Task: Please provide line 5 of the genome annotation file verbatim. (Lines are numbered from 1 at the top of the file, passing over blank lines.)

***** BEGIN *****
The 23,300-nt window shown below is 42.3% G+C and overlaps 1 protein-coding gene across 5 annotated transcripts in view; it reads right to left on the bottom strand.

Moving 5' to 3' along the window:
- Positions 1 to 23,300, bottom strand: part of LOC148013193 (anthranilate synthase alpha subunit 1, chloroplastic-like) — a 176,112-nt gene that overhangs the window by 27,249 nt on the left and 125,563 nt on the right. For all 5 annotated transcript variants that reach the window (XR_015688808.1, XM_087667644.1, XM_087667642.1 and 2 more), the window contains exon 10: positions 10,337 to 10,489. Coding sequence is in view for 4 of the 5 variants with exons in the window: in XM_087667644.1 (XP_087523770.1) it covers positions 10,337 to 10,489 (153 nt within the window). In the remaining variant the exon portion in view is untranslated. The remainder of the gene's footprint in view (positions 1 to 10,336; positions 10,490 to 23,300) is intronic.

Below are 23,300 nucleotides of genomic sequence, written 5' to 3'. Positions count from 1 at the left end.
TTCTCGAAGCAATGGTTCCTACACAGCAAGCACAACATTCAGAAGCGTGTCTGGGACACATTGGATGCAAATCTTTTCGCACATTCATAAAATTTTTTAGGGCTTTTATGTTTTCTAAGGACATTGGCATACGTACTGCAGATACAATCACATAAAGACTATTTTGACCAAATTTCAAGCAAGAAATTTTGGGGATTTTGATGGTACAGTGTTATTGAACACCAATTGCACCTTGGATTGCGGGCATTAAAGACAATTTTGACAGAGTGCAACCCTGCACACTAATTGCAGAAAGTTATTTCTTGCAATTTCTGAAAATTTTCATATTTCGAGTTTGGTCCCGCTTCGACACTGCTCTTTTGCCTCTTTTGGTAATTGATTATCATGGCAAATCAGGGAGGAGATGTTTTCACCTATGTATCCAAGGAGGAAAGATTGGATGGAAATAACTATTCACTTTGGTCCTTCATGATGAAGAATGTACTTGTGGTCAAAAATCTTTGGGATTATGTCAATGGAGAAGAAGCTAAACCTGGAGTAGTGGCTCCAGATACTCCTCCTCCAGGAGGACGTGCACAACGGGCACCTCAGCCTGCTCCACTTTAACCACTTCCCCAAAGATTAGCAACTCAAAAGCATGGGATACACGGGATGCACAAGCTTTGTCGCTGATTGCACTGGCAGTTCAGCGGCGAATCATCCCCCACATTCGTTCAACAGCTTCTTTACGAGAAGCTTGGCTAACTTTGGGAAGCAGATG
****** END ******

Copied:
TTCTCGAAGCAATGGTTCCTACACAGCAAGCACAACATTCAGAAGCGTGTCTGGGACACATTGGATGCAAATCTTTTCGCACATTCATAAAATTTTTTAGGGCTTTTATGTTTTCTAAGGACATTGGCATACGTACTGCAGATACAATCACATAAAGACTATTTTGACCAAATTTCAAGCAAGAAATTTTGGGGATTTTGATGGTACAGTGTTATTGAACACCAATTGCACCTTGGATTGCGGGCATTAAAGACAATTTTGACAGAGTGCAACCCTGCACACTAATTGCAGAAAGTTATTTCTTGCAATTTCTGAAAATTTTCATATTTCGAGTTTGGTCCCGCTTCGACACTGCTCTTTTGCCTCTTTTGGTAATTGATTATCATGGCAAATCAGGGAGGAGATGTTTTCACCTATGTATCCAAGGAGGAAAGATTGGATGGAAATAACTATTCACTTTGGTCCTTCATGATGAAGAATGTACTTGTGGTCAAAAATCTTTGGGATTATGTCAATGGAGAAGAAGCTAAACCTGGAGTAGTGGCTCCAGATACTCCTCCTCCAGGAGGACGTGCACAACGGGCACCTCAGCCTGCTCCACTTTAACCACTTCCCCAAAGATTAGCAACTCAAAAGCATGGGATACACGGGATGCACAAGCTTTGTCGCTGATTGCACTGGCAGTTCAGCGGCGAATCATCCCCCACATTCGTTCAACAGCTTCTTTACGAGAAGCTTGGCTAACTTTGGGAAGCAGATG